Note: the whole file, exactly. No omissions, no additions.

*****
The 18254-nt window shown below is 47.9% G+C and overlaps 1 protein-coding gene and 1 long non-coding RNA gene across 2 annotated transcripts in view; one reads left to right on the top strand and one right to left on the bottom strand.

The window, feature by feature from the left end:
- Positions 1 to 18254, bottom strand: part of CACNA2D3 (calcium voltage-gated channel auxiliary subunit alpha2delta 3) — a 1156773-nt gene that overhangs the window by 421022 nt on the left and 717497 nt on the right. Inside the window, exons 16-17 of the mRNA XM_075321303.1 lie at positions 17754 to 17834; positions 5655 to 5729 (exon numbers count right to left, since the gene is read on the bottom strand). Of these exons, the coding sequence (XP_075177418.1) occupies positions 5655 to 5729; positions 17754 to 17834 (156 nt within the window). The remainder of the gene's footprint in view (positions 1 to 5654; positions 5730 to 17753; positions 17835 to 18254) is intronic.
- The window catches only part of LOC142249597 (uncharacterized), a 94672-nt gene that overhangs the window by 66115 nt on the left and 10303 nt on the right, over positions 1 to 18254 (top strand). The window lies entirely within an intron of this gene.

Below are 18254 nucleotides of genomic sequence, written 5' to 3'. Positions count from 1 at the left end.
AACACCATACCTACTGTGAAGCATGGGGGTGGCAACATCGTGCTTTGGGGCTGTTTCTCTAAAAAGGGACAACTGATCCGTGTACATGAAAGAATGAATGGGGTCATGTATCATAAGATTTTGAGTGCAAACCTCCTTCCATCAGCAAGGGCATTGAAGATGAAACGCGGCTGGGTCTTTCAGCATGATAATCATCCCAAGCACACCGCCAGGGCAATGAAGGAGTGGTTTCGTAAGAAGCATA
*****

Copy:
The 18254-nt window shown below is 47.9% G+C and overlaps 1 protein-coding gene and 1 long non-coding RNA gene across 2 annotated transcripts in view; one reads left to right on the top strand and one right to left on the bottom strand.

The window, feature by feature from the left end:
- Positions 1 to 18254, bottom strand: part of CACNA2D3 (calcium voltage-gated channel auxiliary subunit alpha2delta 3) — a 1156773-nt gene that overhangs the window by 421022 nt on the left and 717497 nt on the right. Inside the window, exons 16-17 of the mRNA XM_075321303.1 lie at positions 17754 to 17834; positions 5655 to 5729 (exon numbers count right to left, since the gene is read on the bottom strand). Of these exons, the coding sequence (XP_075177418.1) occupies positions 5655 to 5729; positions 17754 to 17834 (156 nt within the window). The remainder of the gene's footprint in view (positions 1 to 5654; positions 5730 to 17753; positions 17835 to 18254) is intronic.
- The window catches only part of LOC142249597 (uncharacterized), a 94672-nt gene that overhangs the window by 66115 nt on the left and 10303 nt on the right, over positions 1 to 18254 (top strand). The window lies entirely within an intron of this gene.

Below are 18254 nucleotides of genomic sequence, written 5' to 3'. Positions count from 1 at the left end.
AACACCATACCTACTGTGAAGCATGGGGGTGGCAACATCGTGCTTTGGGGCTGTTTCTCTAAAAAGGGACAACTGATCCGTGTACATGAAAGAATGAATGGGGTCATGTATCATAAGATTTTGAGTGCAAACCTCCTTCCATCAGCAAGGGCATTGAAGATGAAACGCGGCTGGGTCTTTCAGCATGATAATCATCCCAAGCACACCGCCAGGGCAATGAAGGAGTGGTTTCGTAAGAAGCATA